Bones have many functions – as well as supporting the body structurally, they also protect our vital organs, allow us to move, are where blood cells are created, and also act as a storage area for minerals. Humans are born with around 270 soft bones, some of which fuse as we grow, leaving us with 206 bones once we reach adulthood. Bones know as living tissue and play a structural role in the body. Because it is a living tissue it continues to be renewed throughout life, with older cells being replaced by new ones.
Bone is made up of a protein matrix strengthened with minerals, particularly calcium and phosphorus. There is a net accretion of calcium in bones during growth. Bone mass increases throughout growth until our early twenties when peak bone mass is achieved. There is then a period of consolidation but, from the age of about 40 years, bone loss exceeds bone formation and mass gradually decreases. Excessive loss of bone tissue leads to osteoporosis, a condition that is characterized by bone fragility and increased risk of bone fracture. Osteoporosis may lead to mobility problems and even death.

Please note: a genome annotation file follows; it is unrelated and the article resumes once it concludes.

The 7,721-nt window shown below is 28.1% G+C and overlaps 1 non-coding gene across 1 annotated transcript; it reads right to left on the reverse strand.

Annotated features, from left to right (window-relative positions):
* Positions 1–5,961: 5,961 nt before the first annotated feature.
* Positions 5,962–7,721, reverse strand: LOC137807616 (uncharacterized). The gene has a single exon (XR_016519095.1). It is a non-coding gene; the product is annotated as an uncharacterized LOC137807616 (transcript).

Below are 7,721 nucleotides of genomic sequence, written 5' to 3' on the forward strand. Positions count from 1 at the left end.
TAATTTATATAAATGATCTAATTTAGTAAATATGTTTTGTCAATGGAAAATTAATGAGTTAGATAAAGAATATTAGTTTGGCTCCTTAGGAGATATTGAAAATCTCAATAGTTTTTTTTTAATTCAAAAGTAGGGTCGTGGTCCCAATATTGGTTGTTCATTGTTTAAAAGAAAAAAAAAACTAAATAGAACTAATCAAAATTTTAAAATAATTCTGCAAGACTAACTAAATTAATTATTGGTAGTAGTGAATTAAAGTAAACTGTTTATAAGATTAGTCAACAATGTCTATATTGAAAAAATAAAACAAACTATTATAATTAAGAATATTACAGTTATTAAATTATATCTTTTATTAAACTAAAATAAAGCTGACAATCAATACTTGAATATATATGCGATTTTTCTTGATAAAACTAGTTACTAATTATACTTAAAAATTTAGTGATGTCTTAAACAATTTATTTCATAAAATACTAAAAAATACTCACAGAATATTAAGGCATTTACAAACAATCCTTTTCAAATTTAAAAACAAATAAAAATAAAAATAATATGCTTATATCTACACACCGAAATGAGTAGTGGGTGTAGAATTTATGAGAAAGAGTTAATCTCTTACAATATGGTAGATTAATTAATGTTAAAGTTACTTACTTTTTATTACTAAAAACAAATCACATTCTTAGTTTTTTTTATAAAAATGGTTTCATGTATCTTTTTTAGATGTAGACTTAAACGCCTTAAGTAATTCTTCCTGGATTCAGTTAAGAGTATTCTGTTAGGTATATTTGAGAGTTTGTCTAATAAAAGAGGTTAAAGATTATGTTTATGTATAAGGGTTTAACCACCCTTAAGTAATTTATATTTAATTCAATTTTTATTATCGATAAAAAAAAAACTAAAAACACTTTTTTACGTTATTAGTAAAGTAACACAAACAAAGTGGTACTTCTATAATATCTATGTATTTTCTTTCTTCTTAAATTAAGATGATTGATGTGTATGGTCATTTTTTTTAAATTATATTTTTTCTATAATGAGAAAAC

It is important to optimize bone mass during growth and to maintain the skeleton during adult life in order to reduce the risk of osteoporosis developing in later life. A number of nutrients play a role in establishing and maintaining healthy bones, in particular, calcium, vitamin D, and vitamin K. An active lifestyle is also important.